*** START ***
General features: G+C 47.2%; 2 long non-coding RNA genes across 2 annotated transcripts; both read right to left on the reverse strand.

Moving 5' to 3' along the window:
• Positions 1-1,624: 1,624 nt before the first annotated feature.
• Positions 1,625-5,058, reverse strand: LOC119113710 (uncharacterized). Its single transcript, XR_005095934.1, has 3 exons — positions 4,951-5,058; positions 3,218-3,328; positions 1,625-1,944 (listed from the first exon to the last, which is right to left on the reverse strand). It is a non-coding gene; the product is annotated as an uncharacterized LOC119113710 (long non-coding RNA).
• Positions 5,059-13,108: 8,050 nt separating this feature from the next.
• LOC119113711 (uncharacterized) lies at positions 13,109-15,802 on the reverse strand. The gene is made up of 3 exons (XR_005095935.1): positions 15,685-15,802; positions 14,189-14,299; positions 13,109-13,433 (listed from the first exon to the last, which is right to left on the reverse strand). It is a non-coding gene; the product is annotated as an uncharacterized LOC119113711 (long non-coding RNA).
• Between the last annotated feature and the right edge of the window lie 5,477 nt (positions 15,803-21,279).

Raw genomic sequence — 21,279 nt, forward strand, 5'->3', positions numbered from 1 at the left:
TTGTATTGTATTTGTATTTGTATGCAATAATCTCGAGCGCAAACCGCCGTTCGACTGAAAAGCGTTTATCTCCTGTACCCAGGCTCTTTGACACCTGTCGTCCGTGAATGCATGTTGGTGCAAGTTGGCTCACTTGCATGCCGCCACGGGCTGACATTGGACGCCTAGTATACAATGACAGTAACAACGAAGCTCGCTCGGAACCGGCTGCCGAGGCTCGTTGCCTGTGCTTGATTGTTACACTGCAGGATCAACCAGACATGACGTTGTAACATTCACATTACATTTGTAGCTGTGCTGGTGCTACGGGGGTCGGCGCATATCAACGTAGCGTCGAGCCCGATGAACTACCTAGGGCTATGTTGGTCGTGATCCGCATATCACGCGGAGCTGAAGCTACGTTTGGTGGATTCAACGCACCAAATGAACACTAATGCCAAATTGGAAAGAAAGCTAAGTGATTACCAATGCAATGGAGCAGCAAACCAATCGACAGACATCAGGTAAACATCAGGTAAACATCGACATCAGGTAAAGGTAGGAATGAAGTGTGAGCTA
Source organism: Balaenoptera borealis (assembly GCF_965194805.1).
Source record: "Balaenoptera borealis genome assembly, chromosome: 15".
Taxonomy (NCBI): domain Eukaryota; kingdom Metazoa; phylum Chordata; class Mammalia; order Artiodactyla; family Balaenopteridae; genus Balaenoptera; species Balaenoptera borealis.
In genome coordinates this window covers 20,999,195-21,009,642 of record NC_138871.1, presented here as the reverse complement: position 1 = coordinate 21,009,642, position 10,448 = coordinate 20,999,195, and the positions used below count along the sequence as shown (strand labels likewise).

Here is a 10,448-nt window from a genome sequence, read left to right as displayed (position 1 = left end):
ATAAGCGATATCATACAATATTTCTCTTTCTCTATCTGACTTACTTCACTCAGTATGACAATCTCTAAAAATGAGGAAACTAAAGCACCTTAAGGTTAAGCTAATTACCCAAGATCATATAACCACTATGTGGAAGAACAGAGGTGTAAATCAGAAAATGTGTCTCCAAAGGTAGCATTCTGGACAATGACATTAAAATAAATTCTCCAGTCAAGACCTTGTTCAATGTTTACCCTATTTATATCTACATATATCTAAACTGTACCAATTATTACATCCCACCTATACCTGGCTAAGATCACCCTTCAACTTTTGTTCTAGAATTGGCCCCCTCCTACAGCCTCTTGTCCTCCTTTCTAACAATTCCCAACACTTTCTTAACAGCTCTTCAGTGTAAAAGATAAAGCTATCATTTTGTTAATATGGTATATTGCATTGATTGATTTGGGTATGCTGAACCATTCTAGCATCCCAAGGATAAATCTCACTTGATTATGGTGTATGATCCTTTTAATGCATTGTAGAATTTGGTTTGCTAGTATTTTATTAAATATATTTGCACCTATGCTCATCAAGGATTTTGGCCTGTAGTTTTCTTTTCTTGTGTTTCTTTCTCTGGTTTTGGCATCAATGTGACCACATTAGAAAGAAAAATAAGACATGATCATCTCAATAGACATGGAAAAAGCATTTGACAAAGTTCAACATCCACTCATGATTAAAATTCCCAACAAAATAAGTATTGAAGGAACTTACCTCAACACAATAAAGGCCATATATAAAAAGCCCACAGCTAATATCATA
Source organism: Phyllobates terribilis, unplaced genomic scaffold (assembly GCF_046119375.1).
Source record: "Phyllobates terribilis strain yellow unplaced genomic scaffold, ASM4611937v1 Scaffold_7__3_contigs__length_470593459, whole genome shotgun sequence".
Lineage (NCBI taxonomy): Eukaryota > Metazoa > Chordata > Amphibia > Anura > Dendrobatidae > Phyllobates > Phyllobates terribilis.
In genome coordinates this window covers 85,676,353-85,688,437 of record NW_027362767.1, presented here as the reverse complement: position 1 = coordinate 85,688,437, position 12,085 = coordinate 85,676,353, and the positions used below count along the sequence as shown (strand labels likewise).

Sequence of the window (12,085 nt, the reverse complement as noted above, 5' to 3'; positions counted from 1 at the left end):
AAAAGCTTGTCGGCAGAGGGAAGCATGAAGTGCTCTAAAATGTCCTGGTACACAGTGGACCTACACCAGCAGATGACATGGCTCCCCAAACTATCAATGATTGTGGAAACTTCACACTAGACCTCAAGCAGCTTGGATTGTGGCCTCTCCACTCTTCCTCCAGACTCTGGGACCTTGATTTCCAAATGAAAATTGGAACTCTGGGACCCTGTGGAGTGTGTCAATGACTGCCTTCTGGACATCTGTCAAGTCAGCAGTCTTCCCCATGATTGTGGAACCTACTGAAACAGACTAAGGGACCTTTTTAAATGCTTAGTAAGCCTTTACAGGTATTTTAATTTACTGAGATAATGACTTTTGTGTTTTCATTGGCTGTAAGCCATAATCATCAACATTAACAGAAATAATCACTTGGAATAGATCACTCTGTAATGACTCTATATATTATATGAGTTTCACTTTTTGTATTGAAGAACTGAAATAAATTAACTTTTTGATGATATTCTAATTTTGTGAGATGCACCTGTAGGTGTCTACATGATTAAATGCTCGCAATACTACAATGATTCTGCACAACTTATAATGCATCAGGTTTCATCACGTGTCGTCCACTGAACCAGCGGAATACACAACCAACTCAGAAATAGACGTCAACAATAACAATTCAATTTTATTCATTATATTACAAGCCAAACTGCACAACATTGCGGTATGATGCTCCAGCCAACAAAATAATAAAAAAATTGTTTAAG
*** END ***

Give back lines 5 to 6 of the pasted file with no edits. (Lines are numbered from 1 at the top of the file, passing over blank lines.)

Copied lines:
• Positions 5,059-13,108: 8,050 nt separating this feature from the next.
• LOC119113711 (uncharacterized) lies at positions 13,109-15,802 on the reverse strand. The gene is made up of 3 exons (XR_005095935.1): positions 15,685-15,802; positions 14,189-14,299; positions 13,109-13,433 (listed from the first exon to the last, which is right to left on the reverse strand). It is a non-coding gene; the product is annotated as an uncharacterized LOC119113711 (long non-coding RNA).